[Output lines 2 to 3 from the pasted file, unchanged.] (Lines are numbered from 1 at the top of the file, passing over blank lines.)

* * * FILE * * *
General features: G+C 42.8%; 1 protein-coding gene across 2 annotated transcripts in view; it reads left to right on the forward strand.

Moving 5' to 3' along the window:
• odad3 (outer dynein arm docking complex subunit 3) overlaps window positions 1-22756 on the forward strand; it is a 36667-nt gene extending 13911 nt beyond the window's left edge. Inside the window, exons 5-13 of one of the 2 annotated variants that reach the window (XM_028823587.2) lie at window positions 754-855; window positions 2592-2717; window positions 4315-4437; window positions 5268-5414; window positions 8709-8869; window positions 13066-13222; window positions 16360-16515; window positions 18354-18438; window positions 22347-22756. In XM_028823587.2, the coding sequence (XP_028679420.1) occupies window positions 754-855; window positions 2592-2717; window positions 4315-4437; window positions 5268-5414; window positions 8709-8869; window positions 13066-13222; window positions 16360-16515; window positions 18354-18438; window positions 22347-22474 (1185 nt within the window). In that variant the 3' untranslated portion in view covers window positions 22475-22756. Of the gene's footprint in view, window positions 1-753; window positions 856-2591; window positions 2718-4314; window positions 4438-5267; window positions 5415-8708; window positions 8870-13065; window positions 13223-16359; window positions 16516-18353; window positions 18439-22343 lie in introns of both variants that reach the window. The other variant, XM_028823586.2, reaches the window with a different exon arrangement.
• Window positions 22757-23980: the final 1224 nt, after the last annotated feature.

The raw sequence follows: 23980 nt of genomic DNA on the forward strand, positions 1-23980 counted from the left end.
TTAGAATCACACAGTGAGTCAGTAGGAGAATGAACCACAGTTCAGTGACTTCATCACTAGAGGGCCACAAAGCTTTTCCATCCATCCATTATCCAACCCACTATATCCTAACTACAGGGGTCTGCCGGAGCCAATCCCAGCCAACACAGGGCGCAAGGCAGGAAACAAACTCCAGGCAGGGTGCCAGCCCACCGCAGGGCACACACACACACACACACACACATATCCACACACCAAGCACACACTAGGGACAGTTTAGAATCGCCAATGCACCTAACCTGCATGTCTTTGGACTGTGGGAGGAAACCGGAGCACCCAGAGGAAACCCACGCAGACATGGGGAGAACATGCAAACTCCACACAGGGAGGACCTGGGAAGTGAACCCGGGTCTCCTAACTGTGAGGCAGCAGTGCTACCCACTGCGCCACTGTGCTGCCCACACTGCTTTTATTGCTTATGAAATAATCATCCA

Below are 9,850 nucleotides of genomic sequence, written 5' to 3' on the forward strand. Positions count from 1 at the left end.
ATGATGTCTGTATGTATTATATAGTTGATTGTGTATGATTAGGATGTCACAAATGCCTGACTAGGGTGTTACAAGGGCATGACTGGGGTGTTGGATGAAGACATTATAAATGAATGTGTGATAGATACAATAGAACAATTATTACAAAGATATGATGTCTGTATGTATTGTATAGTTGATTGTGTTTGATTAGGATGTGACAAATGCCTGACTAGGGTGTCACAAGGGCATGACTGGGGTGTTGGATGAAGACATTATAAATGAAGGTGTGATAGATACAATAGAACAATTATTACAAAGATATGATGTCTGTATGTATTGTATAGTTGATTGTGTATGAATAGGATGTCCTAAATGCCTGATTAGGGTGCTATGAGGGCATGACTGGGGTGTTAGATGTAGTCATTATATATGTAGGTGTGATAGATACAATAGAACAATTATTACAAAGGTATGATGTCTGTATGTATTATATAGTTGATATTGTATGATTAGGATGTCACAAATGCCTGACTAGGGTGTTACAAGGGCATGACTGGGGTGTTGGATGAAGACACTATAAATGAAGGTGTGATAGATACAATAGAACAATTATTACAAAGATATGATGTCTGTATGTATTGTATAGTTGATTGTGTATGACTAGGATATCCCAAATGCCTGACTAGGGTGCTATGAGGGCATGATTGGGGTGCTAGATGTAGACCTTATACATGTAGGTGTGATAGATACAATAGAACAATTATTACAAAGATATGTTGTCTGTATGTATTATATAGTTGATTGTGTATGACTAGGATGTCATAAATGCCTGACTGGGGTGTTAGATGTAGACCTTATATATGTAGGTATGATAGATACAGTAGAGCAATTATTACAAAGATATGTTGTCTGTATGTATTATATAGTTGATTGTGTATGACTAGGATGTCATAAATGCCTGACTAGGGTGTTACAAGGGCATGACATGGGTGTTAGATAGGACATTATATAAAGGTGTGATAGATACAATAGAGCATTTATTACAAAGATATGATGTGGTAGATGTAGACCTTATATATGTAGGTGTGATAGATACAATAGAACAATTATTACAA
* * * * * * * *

Moving 5' to 3' along the window:
• odad3 (outer dynein arm docking complex subunit 3) overlaps window positions 1-22756 on the forward strand; it is a 36667-nt gene extending 13911 nt beyond the window's left edge. Inside the window, exons 5-13 of one of the 2 annotated variants that reach the window (XM_028823587.2) lie at window positions 754-855; window positions 2592-2717; window positions 4315-4437; window positions 5268-5414; window positions 8709-8869; window positions 13066-13222; window positions 16360-16515; window positions 18354-18438; window positions 22347-22756. In XM_028823587.2, the coding sequence (XP_028679420.1) occupies window positions 754-855; window positions 2592-2717; window positions 4315-4437; window positions 5268-5414; window positions 8709-8869; window positions 13066-13222; window positions 16360-16515; window positions 18354-18438; window positions 22347-22474 (1185 nt within the window). In that variant the 3' untranslated portion in view covers window positions 22475-22756. Of the gene's footprint in view, window positions 1-753; window positions 856-2591; window positions 2718-4314; window positions 4438-5267; window positions 5415-8708; window positions 8870-13065; window positions 13223-16359; window positions 16516-18353; window positions 18439-22343 lie in introns of both variants that reach the window. The other variant, XM_028823586.2, reaches the window with a different exon arrangement.